St Bride's: Sermons

Doing God in Today's Marketplace

While England was snow-bound the papers were reporting the case of Nurse Caroline Petrie, who was suspended after she offered to pray for an elderly patient on a home visit. Coincidentally, at much the same time, Tony Blair was addressing the National Prayer Breakfast in America on the importance of religion in public life.

The Petrie case highlights the fact that we now live in an increasingly secular society which, nevertheless, retains vestiges of Christian belief and practice. This makes us uncertain how to respond to the public expression of faith. Many people welcome a recognition of the spiritual dimension to life, but increasingly we are seeing the emergence of a culture of 'thought police' where it is no longer acceptable to express, or practice, Christian belief openly.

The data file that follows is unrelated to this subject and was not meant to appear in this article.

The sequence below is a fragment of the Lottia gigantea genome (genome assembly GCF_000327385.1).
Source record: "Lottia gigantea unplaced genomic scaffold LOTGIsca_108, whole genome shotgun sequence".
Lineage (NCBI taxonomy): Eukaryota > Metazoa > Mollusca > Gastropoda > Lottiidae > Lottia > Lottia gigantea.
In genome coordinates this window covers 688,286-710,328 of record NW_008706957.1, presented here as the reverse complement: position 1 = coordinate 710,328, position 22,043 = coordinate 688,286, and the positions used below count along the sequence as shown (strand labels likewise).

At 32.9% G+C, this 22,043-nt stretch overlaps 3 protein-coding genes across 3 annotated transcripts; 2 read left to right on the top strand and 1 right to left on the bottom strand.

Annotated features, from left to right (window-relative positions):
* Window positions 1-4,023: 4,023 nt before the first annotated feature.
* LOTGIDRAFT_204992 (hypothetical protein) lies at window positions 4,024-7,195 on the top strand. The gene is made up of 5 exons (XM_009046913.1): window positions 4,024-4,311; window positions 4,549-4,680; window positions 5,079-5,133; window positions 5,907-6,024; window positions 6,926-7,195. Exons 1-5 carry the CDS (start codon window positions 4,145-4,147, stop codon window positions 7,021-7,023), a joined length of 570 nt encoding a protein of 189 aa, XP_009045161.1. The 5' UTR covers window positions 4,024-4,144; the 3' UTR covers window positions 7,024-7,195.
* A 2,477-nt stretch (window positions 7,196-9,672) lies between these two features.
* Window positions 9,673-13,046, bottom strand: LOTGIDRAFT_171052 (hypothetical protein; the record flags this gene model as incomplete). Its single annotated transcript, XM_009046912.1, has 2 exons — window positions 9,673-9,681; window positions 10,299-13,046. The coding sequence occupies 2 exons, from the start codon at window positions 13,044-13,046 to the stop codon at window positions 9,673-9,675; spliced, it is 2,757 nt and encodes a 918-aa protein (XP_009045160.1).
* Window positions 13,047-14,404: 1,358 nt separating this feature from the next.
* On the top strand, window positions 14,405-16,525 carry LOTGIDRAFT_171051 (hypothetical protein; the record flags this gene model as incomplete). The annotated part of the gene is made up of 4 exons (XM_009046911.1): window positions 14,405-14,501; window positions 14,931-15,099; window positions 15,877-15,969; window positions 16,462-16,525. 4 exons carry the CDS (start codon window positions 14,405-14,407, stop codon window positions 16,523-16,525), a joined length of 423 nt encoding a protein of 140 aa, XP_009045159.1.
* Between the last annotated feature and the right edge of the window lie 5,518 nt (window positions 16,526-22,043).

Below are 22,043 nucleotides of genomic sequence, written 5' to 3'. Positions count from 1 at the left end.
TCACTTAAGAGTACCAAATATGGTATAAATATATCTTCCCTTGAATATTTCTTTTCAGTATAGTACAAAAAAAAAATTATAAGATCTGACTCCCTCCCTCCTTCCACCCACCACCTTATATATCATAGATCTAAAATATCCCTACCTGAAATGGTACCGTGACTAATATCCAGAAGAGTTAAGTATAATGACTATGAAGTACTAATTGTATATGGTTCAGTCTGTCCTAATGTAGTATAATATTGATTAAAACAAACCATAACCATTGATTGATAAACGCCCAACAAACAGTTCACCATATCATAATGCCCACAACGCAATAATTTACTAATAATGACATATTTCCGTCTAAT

Religious faith is not a purely private matter, to be spoken about and exercised behind closed doors. It is a voice in the public square, as Tony Blair affirmed, and while it must take its place in the modern cultural and spiritual market-place, it should be confident and robust enough to speak out on issues of the day with clarity and vigour. In particular, because the Christian faith has been such a formative and influential part of our history, culture and institutions, we should not be ashamed of our privileged position as the Established Church, but celebrate the fact that we are engaged at all levels of civil society in the service of our neighbours.

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